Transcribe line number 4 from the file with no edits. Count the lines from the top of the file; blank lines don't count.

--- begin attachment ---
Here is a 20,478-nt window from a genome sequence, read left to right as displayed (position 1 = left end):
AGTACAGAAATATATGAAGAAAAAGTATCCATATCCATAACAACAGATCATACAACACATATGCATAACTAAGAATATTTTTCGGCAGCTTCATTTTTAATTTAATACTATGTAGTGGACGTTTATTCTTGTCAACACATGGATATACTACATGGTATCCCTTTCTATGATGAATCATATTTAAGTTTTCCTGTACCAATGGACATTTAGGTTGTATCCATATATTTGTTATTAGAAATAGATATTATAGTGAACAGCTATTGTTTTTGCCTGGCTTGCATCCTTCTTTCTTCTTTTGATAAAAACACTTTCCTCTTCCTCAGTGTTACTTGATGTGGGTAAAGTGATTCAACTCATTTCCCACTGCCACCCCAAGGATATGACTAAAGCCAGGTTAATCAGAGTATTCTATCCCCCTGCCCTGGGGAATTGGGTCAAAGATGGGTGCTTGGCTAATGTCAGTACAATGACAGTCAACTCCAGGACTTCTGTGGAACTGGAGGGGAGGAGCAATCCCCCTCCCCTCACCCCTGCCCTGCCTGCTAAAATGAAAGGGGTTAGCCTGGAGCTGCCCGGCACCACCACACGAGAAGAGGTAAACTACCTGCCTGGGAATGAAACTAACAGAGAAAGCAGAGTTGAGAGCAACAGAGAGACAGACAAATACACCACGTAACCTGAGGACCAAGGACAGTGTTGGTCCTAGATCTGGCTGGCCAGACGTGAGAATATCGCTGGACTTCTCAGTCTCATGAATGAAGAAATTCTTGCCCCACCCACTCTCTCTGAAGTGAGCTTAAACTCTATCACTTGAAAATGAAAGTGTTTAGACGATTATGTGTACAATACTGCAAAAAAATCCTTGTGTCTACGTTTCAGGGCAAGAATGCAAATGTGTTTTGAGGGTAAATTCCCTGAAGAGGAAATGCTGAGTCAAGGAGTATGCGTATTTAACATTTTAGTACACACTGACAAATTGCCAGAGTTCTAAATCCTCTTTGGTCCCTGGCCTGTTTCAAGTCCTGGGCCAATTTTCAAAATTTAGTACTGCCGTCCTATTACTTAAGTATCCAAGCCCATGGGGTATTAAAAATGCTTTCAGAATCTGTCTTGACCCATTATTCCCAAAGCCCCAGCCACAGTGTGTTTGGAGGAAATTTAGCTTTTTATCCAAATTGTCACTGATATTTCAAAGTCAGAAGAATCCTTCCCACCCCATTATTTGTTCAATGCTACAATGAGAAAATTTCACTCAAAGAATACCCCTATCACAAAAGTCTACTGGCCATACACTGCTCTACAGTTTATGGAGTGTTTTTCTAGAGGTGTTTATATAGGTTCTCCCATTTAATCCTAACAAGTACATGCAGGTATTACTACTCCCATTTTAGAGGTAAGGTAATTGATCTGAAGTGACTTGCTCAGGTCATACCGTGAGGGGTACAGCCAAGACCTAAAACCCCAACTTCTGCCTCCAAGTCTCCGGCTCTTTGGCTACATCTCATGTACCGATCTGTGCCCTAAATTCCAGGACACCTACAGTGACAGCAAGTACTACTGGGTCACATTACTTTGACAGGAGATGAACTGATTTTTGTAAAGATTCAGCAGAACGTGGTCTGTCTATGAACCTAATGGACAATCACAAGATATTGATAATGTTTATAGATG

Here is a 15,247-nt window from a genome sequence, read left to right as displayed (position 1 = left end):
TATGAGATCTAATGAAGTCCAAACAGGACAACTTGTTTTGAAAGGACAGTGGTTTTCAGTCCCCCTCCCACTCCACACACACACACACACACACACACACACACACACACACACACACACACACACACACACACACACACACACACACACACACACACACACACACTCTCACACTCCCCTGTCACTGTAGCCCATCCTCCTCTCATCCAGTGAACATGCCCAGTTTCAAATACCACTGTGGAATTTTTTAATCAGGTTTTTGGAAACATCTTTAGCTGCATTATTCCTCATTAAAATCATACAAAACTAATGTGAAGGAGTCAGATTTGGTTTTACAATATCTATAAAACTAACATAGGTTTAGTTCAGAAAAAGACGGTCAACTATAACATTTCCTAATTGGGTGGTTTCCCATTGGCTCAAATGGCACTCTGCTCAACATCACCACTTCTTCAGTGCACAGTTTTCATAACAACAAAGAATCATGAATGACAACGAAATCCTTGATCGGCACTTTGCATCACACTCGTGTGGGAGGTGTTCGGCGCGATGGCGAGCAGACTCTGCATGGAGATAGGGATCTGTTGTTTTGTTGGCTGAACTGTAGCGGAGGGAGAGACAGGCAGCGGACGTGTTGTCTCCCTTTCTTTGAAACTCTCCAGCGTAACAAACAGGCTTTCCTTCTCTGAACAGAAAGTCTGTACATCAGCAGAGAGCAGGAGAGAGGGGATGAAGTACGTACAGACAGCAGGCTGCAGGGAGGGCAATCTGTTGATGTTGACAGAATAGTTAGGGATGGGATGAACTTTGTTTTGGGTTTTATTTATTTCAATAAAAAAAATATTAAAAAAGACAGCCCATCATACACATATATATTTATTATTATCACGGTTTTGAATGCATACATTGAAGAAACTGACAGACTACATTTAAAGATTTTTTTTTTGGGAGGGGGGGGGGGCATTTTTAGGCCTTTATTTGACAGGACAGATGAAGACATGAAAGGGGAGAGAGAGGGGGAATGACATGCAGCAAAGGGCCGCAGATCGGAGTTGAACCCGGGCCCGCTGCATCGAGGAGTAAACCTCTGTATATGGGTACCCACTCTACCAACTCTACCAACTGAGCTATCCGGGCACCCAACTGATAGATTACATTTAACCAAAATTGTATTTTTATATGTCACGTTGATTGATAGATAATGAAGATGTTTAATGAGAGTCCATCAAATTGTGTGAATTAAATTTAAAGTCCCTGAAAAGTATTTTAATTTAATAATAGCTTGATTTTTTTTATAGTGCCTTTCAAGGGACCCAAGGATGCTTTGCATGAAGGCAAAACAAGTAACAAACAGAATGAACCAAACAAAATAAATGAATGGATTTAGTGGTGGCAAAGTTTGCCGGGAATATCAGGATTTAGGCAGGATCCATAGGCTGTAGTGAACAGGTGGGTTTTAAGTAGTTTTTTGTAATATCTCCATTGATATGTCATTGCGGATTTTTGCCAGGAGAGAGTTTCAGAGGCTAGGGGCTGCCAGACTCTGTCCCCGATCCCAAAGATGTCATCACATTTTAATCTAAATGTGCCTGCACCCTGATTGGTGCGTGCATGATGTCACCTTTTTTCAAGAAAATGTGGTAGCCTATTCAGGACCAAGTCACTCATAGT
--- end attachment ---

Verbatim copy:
TATGAGATCTAATGAAGTCCAAACAGGACAACTTGTTTTGAAAGGACAGTGGTTTTCAGTCCCCCTCCCACTCCACACACACACACACACACACACACACACACACACACACACACACACACACACACACACACACACACACACACACACACACACACACACACACTCTCACACTCCCCTGTCACTGTAGCCCATCCTCCTCTCATCCAGTGAACATGCCCAGTTTCAAATACCACTGTGGAATTTTTTAATCAGGTTTTTGGAAACATCTTTAGCTGCATTATTCCTCATTAAAATCATACAAAACTAATGTGAAGGAGTCAGATTTGGTTTTACAATATCTATAAAACTAACATAGGTTTAGTTCAGAAAAAGACGGTCAACTATAACATTTCCTAATTGGGTGGTTTCCCATTGGCTCAAATGGCACTCTGCTCAACATCACCACTTCTTCAGTGCACAGTTTTCATAACAACAAAGAATCATGAATGACAACGAAATCCTTGATCGGCACTTTGCATCACACTCGTGTGGGAGGTGTTCGGCGCGATGGCGAGCAGACTCTGCATGGAGATAGGGATCTGTTGTTTTGTTGGCTGAACTGTAGCGGAGGGAGAGACAGGCAGCGGACGTGTTGTCTCCCTTTCTTTGAAACTCTCCAGCGTAACAAACAGGCTTTCCTTCTCTGAACAGAAAGTCTGTACATCAGCAGAGAGCAGGAGAGAGGGGATGAAGTACGTACAGACAGCAGGCTGCAGGGAGGGCAATCTGTTGATGTTGACAGAATAGTTAGGGATGGGATGAACTTTGTTTTGGGTTTTATTTATTTCAATAAAAAAAATATTAAAAAAGACAGCCCATCATACACATATATATTTATTATTATCACGGTTTTGAATGCATACATTGAAGAAACTGACAGACTACATTTAAAGATTTTTTTTTTGGGAGGGGGGGGGGGCATTTTTAGGCCTTTATTTGACAGGACAGATGAAGACATGAAAGGGGAGAGAGAGGGGGAATGACATGCAGCAAAGGGCCGCAGATCGGAGTTGAACCCGGGCCCGCTGCATCGAGGAGTAAACCTCTGTATATGGGTACCCACTCTACCAACTCTACCAACTGAGCTATCCGGGCACCCAACTGATAGATTACATTTAACCAAAATTGTATTTTTATATGTCACGTTGATTGATAGATAATGAAGATGTTTAATGAGAGTCCATCAAATTGTGTGAATTAAATTTAAAGTCCCTGAAAAGTATTTTAATTTAATAATAGCTTGATTTTTTTTATAGTGCCTTTCAAGGGACCCAAGGATGCTTTGCATGAAGGCAAAACAAGTAACAAACAGAATGAACCAAACAAAATAAATGAATGGATTTAGTGGTGGCAAAGTTTGCCGGGAATATCAGGATTTAGGCAGGATCCATAGGCTGTAGTGAACAGGTGGGTTTTAAGTAGTTTTTTGTAATATCTCCATTGATATGTCATTGCGGATTTTTGCCAGGAGAGAGTTTCAGAGGCTAGGGGCTGCCAGACTCTGTCCCCGATCCCAAAGATGTCATCACATTTTAATCTAAATGTGCCTGCACCCTGATTGGTGCGTGCATGATGTCACCTTTTTTCAAGAAAATGTGGTAGCCTATTCAGGACCAAGTCACTCATAGT